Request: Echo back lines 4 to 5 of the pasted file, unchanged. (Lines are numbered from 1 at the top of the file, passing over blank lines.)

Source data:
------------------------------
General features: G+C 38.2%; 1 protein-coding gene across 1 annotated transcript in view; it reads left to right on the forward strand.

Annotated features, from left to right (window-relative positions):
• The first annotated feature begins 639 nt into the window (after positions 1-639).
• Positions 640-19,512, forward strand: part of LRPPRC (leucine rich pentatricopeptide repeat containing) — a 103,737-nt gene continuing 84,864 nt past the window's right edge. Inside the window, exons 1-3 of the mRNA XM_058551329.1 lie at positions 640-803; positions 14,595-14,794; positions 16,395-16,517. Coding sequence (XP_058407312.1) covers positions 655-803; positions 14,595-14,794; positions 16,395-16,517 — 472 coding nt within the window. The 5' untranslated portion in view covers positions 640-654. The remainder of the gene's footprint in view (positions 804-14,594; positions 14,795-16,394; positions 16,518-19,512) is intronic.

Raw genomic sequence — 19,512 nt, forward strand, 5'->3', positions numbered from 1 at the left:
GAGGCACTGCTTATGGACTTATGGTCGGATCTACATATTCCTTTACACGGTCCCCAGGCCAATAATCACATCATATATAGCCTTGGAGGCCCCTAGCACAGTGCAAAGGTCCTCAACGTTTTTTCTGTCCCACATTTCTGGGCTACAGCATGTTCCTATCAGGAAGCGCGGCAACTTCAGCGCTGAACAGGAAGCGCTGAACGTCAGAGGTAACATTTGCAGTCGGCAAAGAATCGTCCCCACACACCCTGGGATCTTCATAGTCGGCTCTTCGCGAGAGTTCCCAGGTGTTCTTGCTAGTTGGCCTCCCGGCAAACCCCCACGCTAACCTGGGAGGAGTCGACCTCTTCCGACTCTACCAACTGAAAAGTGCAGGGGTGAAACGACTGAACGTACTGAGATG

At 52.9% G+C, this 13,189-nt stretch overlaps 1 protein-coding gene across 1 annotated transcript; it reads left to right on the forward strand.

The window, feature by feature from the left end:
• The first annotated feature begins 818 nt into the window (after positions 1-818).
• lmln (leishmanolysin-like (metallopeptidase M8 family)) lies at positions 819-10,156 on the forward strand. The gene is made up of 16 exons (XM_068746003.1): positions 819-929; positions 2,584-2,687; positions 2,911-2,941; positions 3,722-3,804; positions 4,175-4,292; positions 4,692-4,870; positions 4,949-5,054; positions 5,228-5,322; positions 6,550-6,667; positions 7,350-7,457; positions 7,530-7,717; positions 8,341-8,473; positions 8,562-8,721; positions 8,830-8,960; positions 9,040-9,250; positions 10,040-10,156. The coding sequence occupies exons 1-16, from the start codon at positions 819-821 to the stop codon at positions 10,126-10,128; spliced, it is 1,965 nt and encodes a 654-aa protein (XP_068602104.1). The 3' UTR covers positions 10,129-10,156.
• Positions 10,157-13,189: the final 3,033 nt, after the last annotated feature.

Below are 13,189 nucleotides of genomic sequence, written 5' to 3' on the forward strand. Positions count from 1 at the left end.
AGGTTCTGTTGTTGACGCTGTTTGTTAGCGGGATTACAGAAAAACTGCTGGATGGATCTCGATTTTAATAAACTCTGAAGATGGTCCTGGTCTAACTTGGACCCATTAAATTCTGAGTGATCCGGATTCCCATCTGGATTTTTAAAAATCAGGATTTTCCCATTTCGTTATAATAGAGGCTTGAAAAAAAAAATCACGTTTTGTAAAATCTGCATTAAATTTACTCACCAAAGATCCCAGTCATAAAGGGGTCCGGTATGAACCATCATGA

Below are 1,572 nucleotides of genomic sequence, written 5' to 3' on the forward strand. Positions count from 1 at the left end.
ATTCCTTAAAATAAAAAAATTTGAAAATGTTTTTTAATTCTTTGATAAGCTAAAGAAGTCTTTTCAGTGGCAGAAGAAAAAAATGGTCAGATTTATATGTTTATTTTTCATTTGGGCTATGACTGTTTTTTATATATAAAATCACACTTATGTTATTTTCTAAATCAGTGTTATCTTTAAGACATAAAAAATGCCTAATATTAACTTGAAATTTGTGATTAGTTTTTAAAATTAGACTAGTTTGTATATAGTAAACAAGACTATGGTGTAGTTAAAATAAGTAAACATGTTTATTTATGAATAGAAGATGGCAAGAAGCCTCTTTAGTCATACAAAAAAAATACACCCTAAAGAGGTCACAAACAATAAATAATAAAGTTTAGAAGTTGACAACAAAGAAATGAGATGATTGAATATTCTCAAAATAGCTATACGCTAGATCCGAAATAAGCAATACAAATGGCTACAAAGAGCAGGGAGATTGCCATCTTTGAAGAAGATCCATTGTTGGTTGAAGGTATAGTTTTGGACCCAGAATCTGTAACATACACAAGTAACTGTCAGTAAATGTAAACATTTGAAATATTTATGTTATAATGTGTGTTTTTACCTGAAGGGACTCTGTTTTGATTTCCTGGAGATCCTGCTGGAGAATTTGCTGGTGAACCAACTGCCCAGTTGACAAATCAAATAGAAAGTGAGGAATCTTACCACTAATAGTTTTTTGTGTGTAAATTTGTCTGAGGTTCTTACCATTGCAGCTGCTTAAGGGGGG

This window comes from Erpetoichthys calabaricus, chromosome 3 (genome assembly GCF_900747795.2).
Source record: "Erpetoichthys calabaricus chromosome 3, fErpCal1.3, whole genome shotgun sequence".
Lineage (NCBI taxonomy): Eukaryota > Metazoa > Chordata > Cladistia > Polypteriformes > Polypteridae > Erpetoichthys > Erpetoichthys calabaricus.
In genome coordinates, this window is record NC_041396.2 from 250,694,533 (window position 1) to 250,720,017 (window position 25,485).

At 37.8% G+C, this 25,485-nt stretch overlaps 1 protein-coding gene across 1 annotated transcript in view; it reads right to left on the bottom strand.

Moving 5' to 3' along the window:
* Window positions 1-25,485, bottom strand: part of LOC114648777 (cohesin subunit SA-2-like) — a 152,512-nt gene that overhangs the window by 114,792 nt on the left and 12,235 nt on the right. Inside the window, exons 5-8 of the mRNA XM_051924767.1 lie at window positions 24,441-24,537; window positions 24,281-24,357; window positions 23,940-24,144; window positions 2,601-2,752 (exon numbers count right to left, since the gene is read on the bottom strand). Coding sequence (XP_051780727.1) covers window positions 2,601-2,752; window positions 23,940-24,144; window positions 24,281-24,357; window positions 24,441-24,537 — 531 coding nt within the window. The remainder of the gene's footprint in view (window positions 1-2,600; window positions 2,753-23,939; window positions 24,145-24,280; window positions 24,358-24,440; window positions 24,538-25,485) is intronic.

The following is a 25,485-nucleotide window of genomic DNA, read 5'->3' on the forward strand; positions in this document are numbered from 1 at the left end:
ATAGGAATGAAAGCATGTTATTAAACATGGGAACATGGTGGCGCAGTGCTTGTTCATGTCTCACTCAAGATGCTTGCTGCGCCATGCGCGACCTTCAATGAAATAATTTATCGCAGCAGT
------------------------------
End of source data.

• Positions 640-19,512, forward strand: part of LRPPRC (leucine rich pentatricopeptide repeat containing) — a 103,737-nt gene continuing 84,864 nt past the window's right edge. Inside the window, exons 1-3 of the mRNA XM_058551329.1 lie at positions 640-803; positions 14,595-14,794; positions 16,395-16,517. Coding sequence (XP_058407312.1) covers positions 655-803; positions 14,595-14,794; positions 16,395-16,517 — 472 coding nt within the window. The 5' untranslated portion in view covers positions 640-654. The remainder of the gene's footprint in view (positions 804-14,594; positions 14,795-16,394; positions 16,518-19,512) is intronic.

Raw genomic sequence — 19,512 nt, forward strand, 5'->3', positions numbered from 1 at the left: